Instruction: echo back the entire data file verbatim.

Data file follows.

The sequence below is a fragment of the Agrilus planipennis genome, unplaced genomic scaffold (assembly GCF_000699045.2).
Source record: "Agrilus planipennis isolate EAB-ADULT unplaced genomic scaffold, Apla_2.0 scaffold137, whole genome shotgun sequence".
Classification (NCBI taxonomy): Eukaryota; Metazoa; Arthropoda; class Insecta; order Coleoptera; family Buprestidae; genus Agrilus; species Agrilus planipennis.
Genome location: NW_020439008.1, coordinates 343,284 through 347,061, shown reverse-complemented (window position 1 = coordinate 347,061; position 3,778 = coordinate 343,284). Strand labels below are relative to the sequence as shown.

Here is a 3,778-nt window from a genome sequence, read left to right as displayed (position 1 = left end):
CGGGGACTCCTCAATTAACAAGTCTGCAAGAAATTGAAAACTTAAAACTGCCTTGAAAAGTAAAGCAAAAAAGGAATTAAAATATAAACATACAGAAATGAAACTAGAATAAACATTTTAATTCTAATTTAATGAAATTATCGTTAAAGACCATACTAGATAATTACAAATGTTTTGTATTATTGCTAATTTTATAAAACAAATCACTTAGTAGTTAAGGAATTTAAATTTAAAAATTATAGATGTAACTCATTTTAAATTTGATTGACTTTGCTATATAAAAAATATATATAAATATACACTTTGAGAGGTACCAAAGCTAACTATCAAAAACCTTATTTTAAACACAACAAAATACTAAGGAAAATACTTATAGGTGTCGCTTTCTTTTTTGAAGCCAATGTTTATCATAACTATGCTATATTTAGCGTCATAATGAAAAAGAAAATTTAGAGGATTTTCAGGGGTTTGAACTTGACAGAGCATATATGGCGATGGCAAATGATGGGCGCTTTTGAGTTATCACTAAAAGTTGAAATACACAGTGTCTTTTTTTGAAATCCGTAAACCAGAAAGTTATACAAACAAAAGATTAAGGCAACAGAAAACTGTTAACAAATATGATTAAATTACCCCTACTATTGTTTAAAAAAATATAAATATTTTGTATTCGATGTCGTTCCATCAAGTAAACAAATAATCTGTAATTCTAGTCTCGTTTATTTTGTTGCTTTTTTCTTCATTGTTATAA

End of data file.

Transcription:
The sequence below is a fragment of the Agrilus planipennis genome, unplaced genomic scaffold (assembly GCF_000699045.2).
Source record: "Agrilus planipennis isolate EAB-ADULT unplaced genomic scaffold, Apla_2.0 scaffold137, whole genome shotgun sequence".
Classification (NCBI taxonomy): Eukaryota; Metazoa; Arthropoda; class Insecta; order Coleoptera; family Buprestidae; genus Agrilus; species Agrilus planipennis.
Genome location: NW_020439008.1, coordinates 343,284 through 347,061, shown reverse-complemented (window position 1 = coordinate 347,061; position 3,778 = coordinate 343,284). Strand labels below are relative to the sequence as shown.

Here is a 3,778-nt window from a genome sequence, read left to right as displayed (position 1 = left end):
CGGGGACTCCTCAATTAACAAGTCTGCAAGAAATTGAAAACTTAAAACTGCCTTGAAAAGTAAAGCAAAAAAGGAATTAAAATATAAACATACAGAAATGAAACTAGAATAAACATTTTAATTCTAATTTAATGAAATTATCGTTAAAGACCATACTAGATAATTACAAATGTTTTGTATTATTGCTAATTTTATAAAACAAATCACTTAGTAGTTAAGGAATTTAAATTTAAAAATTATAGATGTAACTCATTTTAAATTTGATTGACTTTGCTATATAAAAAATATATATAAATATACACTTTGAGAGGTACCAAAGCTAACTATCAAAAACCTTATTTTAAACACAACAAAATACTAAGGAAAATACTTATAGGTGTCGCTTTCTTTTTTGAAGCCAATGTTTATCATAACTATGCTATATTTAGCGTCATAATGAAAAAGAAAATTTAGAGGATTTTCAGGGGTTTGAACTTGACAGAGCATATATGGCGATGGCAAATGATGGGCGCTTTTGAGTTATCACTAAAAGTTGAAATACACAGTGTCTTTTTTTGAAATCCGTAAACCAGAAAGTTATACAAACAAAAGATTAAGGCAACAGAAAACTGTTAACAAATATGATTAAATTACCCCTACTATTGTTTAAAAAAATATAAATATTTTGTATTCGATGTCGTTCCATCAAGTAAACAAATAATCTGTAATTCTAGTCTCGTTTATTTTGTTGCTTTTTTCTTCATTGTTATAA